Bash

Two things that improve my bash productivity – stopping the cursor keys inserting characters in vim and history search in bash.

Edit ~/.vimrc or /etc/vim/vimrc (for system wide) and add turn off vi compatibility:

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set nocompatible

The latter can be improved by editing ~/.inputrc (or /etc/inputrc for everyone). Pressing the up key scrolls through all the commands you’ve typed but by adding:

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"e[A":history-search-backward
"e[B":history-search-forward

You can type the first letter or two and get the command you need, so if you typed “mysql -u root -p” last Tuesday but can’t remember the options, typing “my” and pressing the up key will find it.

Advocacy by not advocating

We have Ubuntu installed on two of the machines at home and recently, after losing a Windows restore disc, I suggested installing Ubuntu 10.04 on her Dell 1545 after my suggestion.

As installations go, it was relatively painless – certainly better than reinstalling Windows. Don’t get me wrong, Dell is better than most in this respect as they gave us OEM install discs for Windows Vista, bundled software and the drivers.  As strait forward as this is with Dell’s resource CD (it mostly tells you what you need), it doesn’t know any more than what model you own. This is problematic with the wireless card for example as there are two revision states and the drivers are incompatible with each other – one crashes Windows.

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USB wireless mouse and Jaunty

If you’re struggling to work out why your USB wireless mouse is registering the scroll wheel and the clicks but not the movement – it appears that movement draws more current. I just spent ten minutes farting about with a cheap Sigma mouse that I have and realised after I gave the thing a quick charge.

You would think that being an avionics technician I would think of these things first…

Write at haste repent at leisure

I wrote a quick blog post last night, where I learned a lesson – don’t write to a syndicated blog late at night after a long day.

I’ve corrected the post now, where I remarked I’d untarred a tarball to the root, which I know isn’t best practice but its what I did in the early hours of the morning on a pre-production system where I know the contents of that tarball.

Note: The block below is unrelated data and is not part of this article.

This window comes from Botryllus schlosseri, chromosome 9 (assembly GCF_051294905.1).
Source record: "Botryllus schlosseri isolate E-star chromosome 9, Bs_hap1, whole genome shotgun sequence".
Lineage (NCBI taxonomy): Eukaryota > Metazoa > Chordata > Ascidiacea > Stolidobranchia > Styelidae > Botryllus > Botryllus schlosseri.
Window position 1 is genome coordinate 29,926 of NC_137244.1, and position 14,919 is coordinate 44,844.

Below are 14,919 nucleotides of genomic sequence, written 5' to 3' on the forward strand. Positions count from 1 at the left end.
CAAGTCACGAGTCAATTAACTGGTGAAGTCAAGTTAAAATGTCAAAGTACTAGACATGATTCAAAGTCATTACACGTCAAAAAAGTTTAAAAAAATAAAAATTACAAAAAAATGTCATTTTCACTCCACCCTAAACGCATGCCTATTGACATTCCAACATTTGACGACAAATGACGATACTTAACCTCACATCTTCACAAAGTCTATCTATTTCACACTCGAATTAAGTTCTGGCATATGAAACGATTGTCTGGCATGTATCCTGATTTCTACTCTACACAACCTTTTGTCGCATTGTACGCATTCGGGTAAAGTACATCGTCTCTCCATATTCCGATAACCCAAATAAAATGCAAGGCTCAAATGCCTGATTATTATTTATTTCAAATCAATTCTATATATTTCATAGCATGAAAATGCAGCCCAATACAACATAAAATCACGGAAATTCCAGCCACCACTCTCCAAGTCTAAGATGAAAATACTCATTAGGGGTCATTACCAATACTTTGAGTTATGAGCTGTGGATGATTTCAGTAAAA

So apologies to anyone that this offended – such as the first comment I received (which was so rude I’m not submitting it). My post is apparently so bad it’s to be featured on a site known as ubuntunoobs.com.

I was wondering what this was, what its about and why its being used as a threat to those giving their time to try and make open source software, particularly Ubuntu that little bit better. Then I realised that I’m too busy doing that to care.

If this sounds like sour grapes, it isn’t, after all to err is after all human but to forgive is divine.

Replacing Linpus Linux Lite on the Acer Aspire One

I love my Aspire One but have come to be less impressed by the Linpus distro installed. So at the weekend I decided to try Arch Linux, which as a long time Slackware fan I had heard worked well and had good documentation.

I love my Aspire One but have come to be less impressed by the Linpus distro installed. So at the weekend I decided to try Arch Linux, which as a long time Slackware fan I had heard worked well and had good documentation.

Its all up and running and other than two quirks, the guide on Arch Wiki is spot on.

As I said, I came across two quirks – the install image used kernel 2.6.26, which detects the r8196 module for the network but for some reason will not answer a dhcp request after reboot (only after reboot) – so replace it with 2.26.27 before reboot. You’ll need to anyway because the Atheros wireless chipset in the Aspire One is supported OOB on the more recent kernel.

The second is well documented, that ext2 partitions on SD are corrupted on suspend. I opted for an XFS partition though and have not had any issues.

The only things I haven’t got working are suspend to RAM and the WiFi light (although the switch works). Neither of these is a show-stopper because I’ve got boot time down to under 18 seconds which is only a few seconds more than resume from RAM.

I’d also advise binning dhcpd and using wicd – which integrates well with XFCE and being a daemon means WiFi is up before you’ve got a desktop.

Really impressed with Arch, a distro I haven’t used before. It’s from the minimalist camp and allows a tailored installation with little or no cruft. Its documentation is fantastic (I have seen a few ideas that I intend to implement in Ubuntu!).